* SWIFT says awaits clarity regarding EU legislation
* U.S. says will continue to pressure EU on SWIFT
* SWIFT general counsel to meet US lawmakers next week
By Philip Blenkinsop and Rachelle Younglai
BRUSSELS/WASHINGTON Feb 17 Belgium-based
SWIFT, which provides banks with a system for moving funds
around the world, bowed to international pressure on Friday and
said it was ready to block Iranian banks from using its network
to transfer money.
Expelling Iranian banks from the Society for Worldwide
Interbank Financial Telecommunication would shut down Tehran's
main avenue to doing business with the rest of the world - an
outcome the West believes is crucial to curbing Iran's nuclear
SWIFT, which has never cut off a country before, has been
closely following efforts in the United States and the European
Union to develop new sanctions targeting Iran that would
directly affect EU-based financial institutions.
The United States and EU have already moved to sanction
Iran's central bank.
"SWIFT stands ready to act and discontinue its
services to sanctioned Iranian financial institutions as soon as
it has clarity on EU legislation currently being drafted," the
company said in an emailed statement.
The United States has been pushing the European Union to
force SWIFT to evict the Iranian firms but it was unclear
whether the EU would reach an agreement.
For one, SWIFT's home country, Belgium, does not think the
global banking firm should be the only company of its kind
required to comply with sanctions.
The Obama administration said it welcomed SWIFT's intention
to stop transactions involving designated Iranian banks. "We
will continue to be in contact with our EU partners to urge
action on this issue," a U.S. Treasury official said.
SWIFT, with headquarters just outside the Belgian capital
Brussels, is vital to international money flows, exchanging an
average 18 million payment messages per day between banks and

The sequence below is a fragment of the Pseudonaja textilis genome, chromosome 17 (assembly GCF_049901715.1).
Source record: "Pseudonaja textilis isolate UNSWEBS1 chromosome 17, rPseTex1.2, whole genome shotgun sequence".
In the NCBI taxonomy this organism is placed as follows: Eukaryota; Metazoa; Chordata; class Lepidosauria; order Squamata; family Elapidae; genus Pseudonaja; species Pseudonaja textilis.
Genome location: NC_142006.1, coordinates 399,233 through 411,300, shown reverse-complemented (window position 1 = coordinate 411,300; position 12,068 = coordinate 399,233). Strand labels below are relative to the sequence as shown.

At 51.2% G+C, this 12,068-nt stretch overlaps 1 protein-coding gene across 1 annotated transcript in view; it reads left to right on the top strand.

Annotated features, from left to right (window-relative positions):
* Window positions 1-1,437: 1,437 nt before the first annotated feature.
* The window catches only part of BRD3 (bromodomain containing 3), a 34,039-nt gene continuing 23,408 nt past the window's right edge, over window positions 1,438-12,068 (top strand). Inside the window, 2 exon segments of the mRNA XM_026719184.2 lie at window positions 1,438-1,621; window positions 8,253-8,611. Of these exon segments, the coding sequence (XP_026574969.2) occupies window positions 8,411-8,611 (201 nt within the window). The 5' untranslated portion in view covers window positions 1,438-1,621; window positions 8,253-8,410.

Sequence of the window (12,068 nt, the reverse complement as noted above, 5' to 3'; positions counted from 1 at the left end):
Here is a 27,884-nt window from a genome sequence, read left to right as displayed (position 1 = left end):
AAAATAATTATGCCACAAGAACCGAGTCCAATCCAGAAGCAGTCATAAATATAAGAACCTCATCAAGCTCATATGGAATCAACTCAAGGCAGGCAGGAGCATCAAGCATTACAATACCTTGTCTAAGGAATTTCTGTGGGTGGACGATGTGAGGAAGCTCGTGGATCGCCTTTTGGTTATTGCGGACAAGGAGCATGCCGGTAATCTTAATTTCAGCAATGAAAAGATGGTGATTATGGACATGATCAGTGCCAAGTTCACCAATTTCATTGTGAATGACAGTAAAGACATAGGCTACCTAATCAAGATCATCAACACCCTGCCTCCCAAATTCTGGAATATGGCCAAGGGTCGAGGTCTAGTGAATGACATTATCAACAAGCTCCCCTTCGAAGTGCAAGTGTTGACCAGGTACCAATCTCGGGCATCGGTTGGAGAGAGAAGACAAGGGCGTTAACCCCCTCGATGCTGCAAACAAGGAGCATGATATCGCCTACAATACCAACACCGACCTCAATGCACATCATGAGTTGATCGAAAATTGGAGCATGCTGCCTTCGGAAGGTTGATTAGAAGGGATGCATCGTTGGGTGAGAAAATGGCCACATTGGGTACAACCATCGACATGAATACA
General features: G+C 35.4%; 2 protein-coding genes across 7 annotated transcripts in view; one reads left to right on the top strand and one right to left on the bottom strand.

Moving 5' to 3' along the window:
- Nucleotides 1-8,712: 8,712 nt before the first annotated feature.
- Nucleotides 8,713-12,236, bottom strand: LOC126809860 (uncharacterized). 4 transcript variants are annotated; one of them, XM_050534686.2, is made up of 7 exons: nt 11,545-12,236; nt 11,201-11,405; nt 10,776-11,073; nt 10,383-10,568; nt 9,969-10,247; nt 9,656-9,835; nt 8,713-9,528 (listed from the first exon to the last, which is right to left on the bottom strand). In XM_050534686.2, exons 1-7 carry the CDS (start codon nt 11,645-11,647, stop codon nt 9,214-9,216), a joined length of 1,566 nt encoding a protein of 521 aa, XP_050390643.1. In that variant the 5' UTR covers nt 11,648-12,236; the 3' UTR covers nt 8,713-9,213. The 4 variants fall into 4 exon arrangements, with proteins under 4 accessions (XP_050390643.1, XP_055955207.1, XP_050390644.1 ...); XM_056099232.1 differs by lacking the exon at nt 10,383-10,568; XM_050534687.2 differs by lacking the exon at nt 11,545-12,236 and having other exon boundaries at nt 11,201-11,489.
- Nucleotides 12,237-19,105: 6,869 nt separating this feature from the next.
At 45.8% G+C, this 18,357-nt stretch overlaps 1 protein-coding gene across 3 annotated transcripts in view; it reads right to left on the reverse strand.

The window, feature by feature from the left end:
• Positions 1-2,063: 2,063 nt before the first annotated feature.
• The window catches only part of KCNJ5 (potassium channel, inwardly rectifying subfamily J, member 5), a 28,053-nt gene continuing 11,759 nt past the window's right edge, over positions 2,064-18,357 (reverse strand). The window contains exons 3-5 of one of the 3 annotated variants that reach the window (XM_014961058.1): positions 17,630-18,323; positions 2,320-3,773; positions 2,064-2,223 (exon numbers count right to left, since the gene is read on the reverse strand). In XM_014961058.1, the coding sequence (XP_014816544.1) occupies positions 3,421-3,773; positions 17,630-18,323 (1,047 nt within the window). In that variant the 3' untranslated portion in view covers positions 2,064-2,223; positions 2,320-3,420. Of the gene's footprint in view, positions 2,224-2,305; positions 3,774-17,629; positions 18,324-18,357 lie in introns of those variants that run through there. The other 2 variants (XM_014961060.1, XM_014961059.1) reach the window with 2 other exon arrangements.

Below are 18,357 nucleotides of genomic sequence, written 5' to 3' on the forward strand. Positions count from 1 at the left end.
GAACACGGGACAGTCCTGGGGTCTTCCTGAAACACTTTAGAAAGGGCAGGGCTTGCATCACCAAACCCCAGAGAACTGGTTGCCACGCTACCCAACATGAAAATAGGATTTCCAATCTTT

other financial institutions in 210 countries.
The United States and Europe accuse Iran of seeking to
develop nuclear weapons. Iran maintains its nuclear program is
for peaceful purposes.
The United States recently enacted sanctions that would
punish countries and institutions if they do not reduce their
purchases of Iranian oil by mid-year.
One of the lawmakers who has pushed for the sanctions said
she was pleased SWIFT would move to cut Iran out of the global
banking system, but said the United States needs to ensure it
enforces all its sanctions laws.
"In addition, we must sanction Chinese energy companies that
throw Iran an economic lifeline by continuing to do business as
usual," said Ileana Ros-Lehtinen, the Republican chairman of the
House of Representatives Foreign Affairs Committee.
The National Iranian American Council, an advocacy group,
criticized efforts to expel Iranian firms from SWIFT.
"Kicking Iran out of SWIFT is both unprecedented and another
dangerous step toward turning a financial war into a military
conflict," said Reza Marashi, the council's research director.
Nineteen banks and 25 affiliated institutions from Iran sent
and received some 2 million messages in 2010. They included
banks the U.S. accuses of financing Iran's nuclear program or
terrorism - Mellat, Post, Saderat and Sepah.
SWIFT, founded in 1973, said its decision reflected the
extraordinary circumstances of international support for the
intensification of sanctions against Iran.
The company said it had informed its regulators, the world's
largest central banks, of its decision.
SWIFT's general counsel is slated to visit Washington next
week to meet with lawmakers who have proposed new sanctions
targeting its services.